There is no doubt in my mind that technology is a win for the kingdom. We are able to disseminate truth, communicate, promote ministry, and testify to the gospel. This is a major gain.
At the same time there is a potential danger with this media. And maybe the danger reveals an underlying issue. The danger is that people may perceive that pastors sit around doing nothing all day except snapping pictures of their food, recreation, and relaxation. Again this may be the reality–which is a bigger problem.
Pastors need to think carefully about what they are sharing (and doing). We have a schedule that is flexible and demanding. There are long nights and early mornings. But ministry has also been a place for lazy, free-loaders to loaf about doing nothing but spending the church’s money and wasting time. Unfortunately this is a perception that many people have with pastoral ministry.
As a result, you are not helping things if you are a pastor and you continually post pictures on Instagram of you living like a cross between a college student cutting class and a retired businessman on the golf course or at the bar. You have got to think it through.
Think about the guy at your church who works for the city or works on houses or the homeschool mom. Their day is packed with work with little to no breaks. Then they get some free time in the evening and they check their Facebook or Instagram only to see their pastor post more pictures of his leisurely, chill-filled life. Again, it probably does not tell the whole story of what you do as a pastor but it is the story that you are sharing.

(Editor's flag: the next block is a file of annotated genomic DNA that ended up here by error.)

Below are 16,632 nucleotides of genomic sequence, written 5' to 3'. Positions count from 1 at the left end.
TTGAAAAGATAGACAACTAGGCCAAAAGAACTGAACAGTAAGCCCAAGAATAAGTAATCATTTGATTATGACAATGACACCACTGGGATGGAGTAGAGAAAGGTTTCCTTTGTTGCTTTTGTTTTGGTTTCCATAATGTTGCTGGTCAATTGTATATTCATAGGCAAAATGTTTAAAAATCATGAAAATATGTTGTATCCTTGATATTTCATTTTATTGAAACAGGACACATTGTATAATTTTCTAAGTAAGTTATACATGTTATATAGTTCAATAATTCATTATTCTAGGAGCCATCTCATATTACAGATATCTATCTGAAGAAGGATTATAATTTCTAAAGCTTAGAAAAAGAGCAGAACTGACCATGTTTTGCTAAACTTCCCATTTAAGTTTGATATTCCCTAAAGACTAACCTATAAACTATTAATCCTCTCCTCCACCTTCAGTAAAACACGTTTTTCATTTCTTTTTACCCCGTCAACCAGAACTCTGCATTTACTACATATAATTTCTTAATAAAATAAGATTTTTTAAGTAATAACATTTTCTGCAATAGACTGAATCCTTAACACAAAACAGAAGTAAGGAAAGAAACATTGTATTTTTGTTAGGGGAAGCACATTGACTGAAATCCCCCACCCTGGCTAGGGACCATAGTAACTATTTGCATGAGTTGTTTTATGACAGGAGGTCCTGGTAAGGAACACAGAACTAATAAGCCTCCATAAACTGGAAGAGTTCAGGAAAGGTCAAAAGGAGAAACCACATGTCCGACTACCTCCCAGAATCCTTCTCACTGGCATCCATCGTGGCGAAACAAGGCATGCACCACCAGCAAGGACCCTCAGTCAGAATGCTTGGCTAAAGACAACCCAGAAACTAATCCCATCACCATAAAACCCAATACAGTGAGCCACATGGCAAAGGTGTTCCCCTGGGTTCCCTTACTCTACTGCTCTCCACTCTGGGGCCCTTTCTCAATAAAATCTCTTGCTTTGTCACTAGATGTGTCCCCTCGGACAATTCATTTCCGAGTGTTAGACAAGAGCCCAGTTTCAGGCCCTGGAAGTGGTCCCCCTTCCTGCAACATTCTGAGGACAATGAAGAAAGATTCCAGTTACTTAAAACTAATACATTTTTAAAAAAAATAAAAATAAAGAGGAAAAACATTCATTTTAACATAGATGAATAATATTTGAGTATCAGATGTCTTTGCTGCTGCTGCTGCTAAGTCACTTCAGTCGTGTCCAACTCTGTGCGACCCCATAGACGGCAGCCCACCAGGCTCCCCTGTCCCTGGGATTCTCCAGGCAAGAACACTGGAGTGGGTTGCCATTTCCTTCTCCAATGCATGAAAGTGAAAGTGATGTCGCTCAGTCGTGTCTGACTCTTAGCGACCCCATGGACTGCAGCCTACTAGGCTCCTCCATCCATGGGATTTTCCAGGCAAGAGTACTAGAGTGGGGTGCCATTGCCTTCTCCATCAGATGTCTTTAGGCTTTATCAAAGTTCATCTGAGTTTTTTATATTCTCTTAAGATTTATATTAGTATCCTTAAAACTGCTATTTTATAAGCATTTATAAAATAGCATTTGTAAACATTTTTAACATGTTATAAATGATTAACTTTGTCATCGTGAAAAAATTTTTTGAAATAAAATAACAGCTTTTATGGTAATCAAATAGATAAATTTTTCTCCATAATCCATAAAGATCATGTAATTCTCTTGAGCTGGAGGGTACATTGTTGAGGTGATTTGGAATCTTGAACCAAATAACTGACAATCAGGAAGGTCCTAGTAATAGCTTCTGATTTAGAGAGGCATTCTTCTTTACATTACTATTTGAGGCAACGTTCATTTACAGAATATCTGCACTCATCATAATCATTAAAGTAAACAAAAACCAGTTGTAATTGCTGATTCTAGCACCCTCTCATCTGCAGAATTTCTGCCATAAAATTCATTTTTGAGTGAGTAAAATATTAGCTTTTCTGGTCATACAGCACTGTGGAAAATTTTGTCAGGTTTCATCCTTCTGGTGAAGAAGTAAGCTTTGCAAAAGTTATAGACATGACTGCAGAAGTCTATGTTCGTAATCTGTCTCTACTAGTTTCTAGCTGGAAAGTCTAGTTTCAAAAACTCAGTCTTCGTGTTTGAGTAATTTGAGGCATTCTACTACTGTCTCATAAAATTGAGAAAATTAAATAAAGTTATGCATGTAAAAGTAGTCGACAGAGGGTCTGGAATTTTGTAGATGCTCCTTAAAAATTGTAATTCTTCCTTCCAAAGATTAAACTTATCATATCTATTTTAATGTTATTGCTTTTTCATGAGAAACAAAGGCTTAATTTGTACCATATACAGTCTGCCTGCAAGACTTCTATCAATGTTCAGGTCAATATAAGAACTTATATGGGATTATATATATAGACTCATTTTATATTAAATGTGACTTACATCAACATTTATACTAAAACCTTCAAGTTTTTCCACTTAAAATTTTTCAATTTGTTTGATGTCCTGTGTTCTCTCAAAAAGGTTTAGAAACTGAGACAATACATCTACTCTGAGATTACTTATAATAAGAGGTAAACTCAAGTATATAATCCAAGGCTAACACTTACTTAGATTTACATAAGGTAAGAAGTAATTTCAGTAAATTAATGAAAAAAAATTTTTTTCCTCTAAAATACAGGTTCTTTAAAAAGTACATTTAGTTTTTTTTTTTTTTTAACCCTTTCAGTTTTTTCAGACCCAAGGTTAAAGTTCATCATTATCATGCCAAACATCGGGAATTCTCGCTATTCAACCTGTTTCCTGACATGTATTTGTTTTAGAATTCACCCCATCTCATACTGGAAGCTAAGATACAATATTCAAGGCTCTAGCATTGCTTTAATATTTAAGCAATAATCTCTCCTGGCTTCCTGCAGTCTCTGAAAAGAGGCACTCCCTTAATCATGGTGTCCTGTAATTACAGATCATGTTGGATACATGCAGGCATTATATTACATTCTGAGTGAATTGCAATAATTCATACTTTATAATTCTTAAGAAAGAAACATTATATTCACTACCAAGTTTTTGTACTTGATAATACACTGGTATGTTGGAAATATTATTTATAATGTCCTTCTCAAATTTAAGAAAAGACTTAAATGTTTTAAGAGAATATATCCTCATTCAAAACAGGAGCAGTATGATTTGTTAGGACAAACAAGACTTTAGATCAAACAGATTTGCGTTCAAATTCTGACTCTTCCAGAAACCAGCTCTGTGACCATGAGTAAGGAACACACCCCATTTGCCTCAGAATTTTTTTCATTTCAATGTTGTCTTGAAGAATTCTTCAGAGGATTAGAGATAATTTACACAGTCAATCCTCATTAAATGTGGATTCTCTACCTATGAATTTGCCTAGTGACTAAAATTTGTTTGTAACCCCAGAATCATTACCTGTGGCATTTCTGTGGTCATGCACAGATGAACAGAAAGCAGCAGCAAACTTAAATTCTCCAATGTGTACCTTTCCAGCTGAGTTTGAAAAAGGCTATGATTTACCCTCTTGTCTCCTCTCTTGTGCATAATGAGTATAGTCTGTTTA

The ministry is a high calling by The Lord Jesus Christ. We are to reflect the hard-working farmer, the loyal soldier, and the dedicated athlete (2Tim. 2.1-7). If Paul would have used retiree or vacationing or frat partying language it probably would not have communicated the same idea of faithfulness, diligence and singularity of focus.
As a result, you should rethink your Instagram.